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 Dan Collins: It can feel isolating when a nurse wheels you down to a canteen where you find yourself alone. Picture: Denis Minihane 
Dan Collins: It can feel isolating when a nurse wheels you down to a canteen where you find yourself alone. Picture: Denis Minihane 
SOCIAL BOOKMARKS

MS sufferer, 42, in care with older people due to lack of facilities 

A 42-YEAR-OLD man with MS spoke of how a lack of care facility options has forced him to undergo respite with people more than twice his age in nursing home-type settings.

Dan Collins from Drimoleague avails of a number of stints in respite every year due to the exhausting effects of his multiple sclerosis. He said the only options available to him are nursing homes or respite centres where the majority of clients are significantly older.

Dan, who lives in Jacob’s Island, acknowledged that his great rapport with staff gets him through each day. However, he fears the potential impact on one’s self-esteem may be what is deterring other MS sufferers from utilising respite services.

“Sometimes it can feel isolating when a nurse wheels you down to a canteen where you find yourself alone,” he said. Fellow service users are often taken aback at Dan’s age.

“I’m always referred to as ‘the young guy’,” he says. “Some of the residents I was having dinner with were even insisting on giving me their food saying that I was ‘a big man and could do with the protein’.”

Dan said visitors often have to take a second glance when they see him among the crowd of elderly faces.

“I’m sure there are some people wondering what anti-ageing lotion I’m using or how I maintain my looks,” he said.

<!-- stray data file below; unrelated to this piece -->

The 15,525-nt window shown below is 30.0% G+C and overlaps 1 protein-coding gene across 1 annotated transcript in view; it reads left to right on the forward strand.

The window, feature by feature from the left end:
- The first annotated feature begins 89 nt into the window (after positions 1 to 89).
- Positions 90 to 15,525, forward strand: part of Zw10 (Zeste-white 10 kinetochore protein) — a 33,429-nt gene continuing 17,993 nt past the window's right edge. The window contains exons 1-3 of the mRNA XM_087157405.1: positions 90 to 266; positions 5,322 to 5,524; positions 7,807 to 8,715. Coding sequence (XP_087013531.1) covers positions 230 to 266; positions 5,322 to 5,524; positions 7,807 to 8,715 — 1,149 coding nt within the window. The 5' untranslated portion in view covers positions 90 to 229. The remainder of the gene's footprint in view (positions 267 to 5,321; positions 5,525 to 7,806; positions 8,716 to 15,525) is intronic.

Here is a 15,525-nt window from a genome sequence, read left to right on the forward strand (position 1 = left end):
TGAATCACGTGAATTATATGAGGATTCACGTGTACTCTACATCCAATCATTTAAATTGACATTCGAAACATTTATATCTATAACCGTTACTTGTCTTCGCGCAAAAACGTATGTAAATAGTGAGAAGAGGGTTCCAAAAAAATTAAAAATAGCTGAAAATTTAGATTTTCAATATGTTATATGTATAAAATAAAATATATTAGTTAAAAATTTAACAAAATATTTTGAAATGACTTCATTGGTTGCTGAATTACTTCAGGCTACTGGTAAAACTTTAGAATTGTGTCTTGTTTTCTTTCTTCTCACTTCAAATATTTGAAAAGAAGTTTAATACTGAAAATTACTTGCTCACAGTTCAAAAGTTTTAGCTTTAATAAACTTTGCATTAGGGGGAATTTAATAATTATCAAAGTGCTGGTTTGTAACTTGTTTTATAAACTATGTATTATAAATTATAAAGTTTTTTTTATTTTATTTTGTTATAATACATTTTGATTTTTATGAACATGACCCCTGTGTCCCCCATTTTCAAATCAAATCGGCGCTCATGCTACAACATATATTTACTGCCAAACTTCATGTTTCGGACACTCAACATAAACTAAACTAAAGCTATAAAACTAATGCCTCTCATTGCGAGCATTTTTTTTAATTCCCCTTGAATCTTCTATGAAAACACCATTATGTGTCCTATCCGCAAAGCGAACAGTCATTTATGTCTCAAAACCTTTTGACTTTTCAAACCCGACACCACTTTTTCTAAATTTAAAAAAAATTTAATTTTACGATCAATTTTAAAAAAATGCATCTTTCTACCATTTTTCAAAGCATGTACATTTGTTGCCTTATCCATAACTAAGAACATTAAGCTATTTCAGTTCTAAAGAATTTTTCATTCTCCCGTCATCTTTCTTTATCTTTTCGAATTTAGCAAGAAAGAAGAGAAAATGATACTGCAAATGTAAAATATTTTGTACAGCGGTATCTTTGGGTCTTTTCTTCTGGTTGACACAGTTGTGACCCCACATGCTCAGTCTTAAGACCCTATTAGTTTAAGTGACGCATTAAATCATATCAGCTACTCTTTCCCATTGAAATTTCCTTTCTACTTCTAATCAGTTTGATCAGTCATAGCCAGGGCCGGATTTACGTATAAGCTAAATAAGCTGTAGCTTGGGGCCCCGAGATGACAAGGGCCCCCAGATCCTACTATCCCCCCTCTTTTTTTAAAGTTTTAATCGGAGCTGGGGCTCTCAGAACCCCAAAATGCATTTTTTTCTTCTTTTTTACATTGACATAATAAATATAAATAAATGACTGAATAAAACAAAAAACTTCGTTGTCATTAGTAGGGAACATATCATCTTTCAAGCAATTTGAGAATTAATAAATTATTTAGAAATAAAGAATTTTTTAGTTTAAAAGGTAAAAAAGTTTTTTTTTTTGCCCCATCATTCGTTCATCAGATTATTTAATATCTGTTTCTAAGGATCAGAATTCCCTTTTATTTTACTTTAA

He said other MS sufferers may find respite care demoralising. “It’s a strange situation to be in. In a very delicate situation like this it would be nice to have someone to talk to but you’re not going to have much in common with people from a different generation. In that respect it’s strange.

“ I’m a self-assured person but that may not be the case for a lot of other MS sufferers. My condition started years ago which means I’ve had a lot of time to accept and come to terms with my diagnosis. I have a WhatsApp group of people who inform me when they are passing the centre so there is always a steady stream of visitors. However, not everyone has that. When you are put in a place where people are twice your age it can be hard to feel normal.”

The nature of Dan’s condition can make socialising and staying active a struggle. He said he would welcome a respite facility for younger people or failing that a special unit in existing centres.

“If there was a facility for people of a younger age bracket I wouldn’t feel like a sore thumb,” he said.